The Derry Town Council will investigate what went wrong in an incident at Gilbert H. Hood Middle School on primary election day, Sept. 9.
Two residents and Moderator Margaret Ives spoke to the issue in the Public Forum of the Sept. 16 meeting.
Michael Layton and Katherine Prudhomme-O’Brien allege First Amendment violations at the polling places regarding signs they displayed concerning former State Senate Dist. 19 candidate James Foley. Foley had suspended his campaign the weekend before the election, after responding to allegations of misconduct in his past. Both Layton and Prudhomme-O’Brien created homemade signs that said, “Foley Dropped Out.”
“We were told that our signs were unlawful,” Layton told the Council. “Margie told me that it was wrong and that she had received the information from the Attorney General’s office.” In particular, Layton said, he was told he couldn’t have a sign that said “Foley Dropped Out.”
Layton and Prudhomme-O’Brien said their signs were informational in nature and that they hoped to inform residents to vote for someone else. Layton expressed amazement that “someone couldn’t hold a sign that said what was going on.”
Council chair Mark Osborne asked if Layton was asked to change the content of his sign.
Layton said free speech was still protected under the U.S. and New Hampshire Constitutions, and a homemade sign should be protected under that.
Prudhomme-O’Brien, who is a Republican candidate for state representative, said she made the sign to help direct voters, who she said may have been confused if they hadn’t heard about Foley. And she used the phrase “Foley Dropped Out” because reproducing his full media statement would have been “cumbersome.”
She also defended her action by saying that despite his withdrawal, new “Foley” signs were popping up at the election sites.
“People were thanking me for letting them know,” she said.
According to Prudhomme-O’Brien, she left her sign briefly outside the Hood gym so she could go inside and vote.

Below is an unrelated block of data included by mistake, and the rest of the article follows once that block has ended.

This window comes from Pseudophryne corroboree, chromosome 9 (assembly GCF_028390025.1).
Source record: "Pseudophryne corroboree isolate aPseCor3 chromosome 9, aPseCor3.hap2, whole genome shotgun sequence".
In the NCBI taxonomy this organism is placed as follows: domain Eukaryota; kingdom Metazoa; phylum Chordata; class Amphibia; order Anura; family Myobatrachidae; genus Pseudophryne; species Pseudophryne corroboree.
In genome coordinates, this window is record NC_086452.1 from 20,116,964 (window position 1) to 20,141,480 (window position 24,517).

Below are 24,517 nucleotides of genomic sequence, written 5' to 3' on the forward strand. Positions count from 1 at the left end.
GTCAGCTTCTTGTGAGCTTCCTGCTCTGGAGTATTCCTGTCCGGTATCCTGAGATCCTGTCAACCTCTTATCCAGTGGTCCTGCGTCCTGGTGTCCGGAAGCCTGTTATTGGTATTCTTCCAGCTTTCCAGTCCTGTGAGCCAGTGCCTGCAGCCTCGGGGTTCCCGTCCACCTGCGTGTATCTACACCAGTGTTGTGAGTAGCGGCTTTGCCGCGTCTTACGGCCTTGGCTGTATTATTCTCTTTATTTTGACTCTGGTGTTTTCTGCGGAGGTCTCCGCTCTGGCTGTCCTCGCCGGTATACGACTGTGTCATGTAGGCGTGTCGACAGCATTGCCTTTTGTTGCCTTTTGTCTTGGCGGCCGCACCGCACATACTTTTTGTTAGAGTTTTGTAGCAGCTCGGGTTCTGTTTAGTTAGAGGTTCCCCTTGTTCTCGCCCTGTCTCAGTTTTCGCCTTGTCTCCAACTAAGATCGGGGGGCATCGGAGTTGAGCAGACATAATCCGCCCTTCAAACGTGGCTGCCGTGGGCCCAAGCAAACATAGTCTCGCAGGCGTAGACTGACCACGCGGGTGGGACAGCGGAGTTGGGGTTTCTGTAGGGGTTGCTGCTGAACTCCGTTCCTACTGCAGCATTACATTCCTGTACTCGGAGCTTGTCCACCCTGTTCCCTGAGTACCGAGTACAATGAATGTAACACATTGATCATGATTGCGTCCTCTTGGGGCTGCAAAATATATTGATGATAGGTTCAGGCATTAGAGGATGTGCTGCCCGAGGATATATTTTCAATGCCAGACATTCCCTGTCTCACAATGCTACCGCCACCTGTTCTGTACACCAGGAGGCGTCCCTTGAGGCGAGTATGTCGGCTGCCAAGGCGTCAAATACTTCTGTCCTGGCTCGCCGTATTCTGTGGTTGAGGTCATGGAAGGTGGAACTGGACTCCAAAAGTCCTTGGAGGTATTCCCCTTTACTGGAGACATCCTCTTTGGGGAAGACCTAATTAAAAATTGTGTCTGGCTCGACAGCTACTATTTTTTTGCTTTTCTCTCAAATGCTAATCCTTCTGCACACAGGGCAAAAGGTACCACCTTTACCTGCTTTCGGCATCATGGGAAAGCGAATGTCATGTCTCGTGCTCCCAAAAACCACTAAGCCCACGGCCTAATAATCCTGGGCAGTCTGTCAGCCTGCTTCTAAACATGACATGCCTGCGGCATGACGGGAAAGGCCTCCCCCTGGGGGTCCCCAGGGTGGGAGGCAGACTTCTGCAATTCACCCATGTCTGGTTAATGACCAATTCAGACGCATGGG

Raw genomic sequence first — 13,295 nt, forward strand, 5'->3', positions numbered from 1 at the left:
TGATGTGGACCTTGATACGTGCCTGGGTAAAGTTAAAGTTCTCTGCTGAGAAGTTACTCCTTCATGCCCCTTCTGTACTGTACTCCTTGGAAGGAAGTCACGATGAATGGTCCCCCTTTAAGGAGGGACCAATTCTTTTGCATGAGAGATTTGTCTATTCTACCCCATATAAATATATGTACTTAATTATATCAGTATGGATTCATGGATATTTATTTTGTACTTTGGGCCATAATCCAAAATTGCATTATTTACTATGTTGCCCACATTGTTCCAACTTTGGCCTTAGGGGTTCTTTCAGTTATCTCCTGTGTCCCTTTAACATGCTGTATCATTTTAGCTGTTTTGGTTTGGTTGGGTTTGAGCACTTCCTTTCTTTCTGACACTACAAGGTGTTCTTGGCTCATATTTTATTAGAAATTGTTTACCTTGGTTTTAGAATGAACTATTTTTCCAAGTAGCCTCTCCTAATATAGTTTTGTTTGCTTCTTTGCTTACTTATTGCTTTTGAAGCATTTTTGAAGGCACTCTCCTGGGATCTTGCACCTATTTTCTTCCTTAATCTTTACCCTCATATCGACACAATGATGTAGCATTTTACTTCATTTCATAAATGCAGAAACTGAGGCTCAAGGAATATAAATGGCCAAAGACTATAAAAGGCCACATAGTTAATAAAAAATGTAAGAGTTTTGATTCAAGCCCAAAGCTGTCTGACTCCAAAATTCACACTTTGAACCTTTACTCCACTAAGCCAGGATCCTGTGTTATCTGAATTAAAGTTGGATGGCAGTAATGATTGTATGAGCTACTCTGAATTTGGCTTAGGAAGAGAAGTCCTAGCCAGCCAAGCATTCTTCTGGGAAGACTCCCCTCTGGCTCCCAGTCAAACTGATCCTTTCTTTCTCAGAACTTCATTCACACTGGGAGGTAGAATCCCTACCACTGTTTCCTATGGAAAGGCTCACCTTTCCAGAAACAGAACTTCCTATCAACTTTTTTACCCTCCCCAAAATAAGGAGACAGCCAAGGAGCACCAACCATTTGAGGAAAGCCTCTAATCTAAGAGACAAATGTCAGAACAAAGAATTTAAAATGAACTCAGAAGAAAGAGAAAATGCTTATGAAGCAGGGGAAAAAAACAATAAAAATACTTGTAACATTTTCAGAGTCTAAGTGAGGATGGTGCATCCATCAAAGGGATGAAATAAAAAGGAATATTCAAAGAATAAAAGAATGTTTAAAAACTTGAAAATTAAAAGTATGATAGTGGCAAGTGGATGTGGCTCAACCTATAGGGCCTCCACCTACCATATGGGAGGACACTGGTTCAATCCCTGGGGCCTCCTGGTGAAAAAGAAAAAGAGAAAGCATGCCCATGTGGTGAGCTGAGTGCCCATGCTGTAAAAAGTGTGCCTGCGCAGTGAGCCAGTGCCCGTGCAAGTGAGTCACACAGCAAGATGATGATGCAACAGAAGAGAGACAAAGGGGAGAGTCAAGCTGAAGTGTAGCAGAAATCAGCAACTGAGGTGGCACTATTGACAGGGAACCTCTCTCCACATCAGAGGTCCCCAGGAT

When she came out, it was gone. “Margie said Town Clerk Denise Neale put it in the trash,” Prudhomme-O’Brien said.
Ives introduced Prudhomme-O’Brien to Assistant Attorney General Michael Brown, who said she could not put up a sign on public property. Prudhomme-O’Brien said she pointed to the 30 to 40 other signs on stakes around Hood, and said that using that rule, they should all have been removed.
Ives called the Attorney General’s office, according to Prudhomme-O’Brien, and was instructed that all the signs should be removed from the school property. Derry police personnel proceeded to remove all the signs, Prudhomme-O’Brien said. Prudhomme-O’Brien then took her “Foley” sign and moved across the street to private property, where she continued to hold it.
Prudhomme-O’Brien alleges that her free speech rights were violated through the incident.
Ives took the microphone to observe that “Posting signs and holding signs are two very different things. We’ve had years of problems with this.
“We tell people they have to hold their signs,” Ives said. She confirmed that she had called the Attorney General’s office and was told to remove all signs posted on school property.
Ives observed that there had been an issue two elections prior, where residents expressed concern about “running a gauntlet” of candidates and their supporters. “We don’t want people to feel there’s a gauntlet,” she said.
“We believe in free speech and we all applaud that,” Ives said. “But we also need to honor the people who come out to vote. The signs need to be held.”
Councilor Al Dimmock said sometimes the election team goes too far. Frequently a candidate’s supporter will drop off a pile of signs, to be held by the faithful, and go off and deliver another pile to another polling place. He was at one voting site at 6 a.m., he said, and noticed a pile of signs for a candidate. “Someone came out and made them pick them up,” he said, adding that the signs were intended to be held by supporters.
Osborne expressed concern about the allegations and the incident. “I am happy you brought this to our attention,” he said. “As a Council, we are committed to free speech. We need to be very clear – you cannot control the content of a message.”
He said the Council would have an answer by its next meeting.
Ives said the Council and her election team needed to get together before the November general election and work out some of the problems. “We need,” she said, “to have a conversation.”
In a separate phone interview, Ives said the sign was removed by Neale because it was an unattended sign on public property. Neale referred all questions to the Attorney General’s office.
Foley still won the town vote, although he lost the Republican primary Dist. 19 race to Regina Birdwell of Hampstead. District 19 covers Windham, Hampstead and Derry.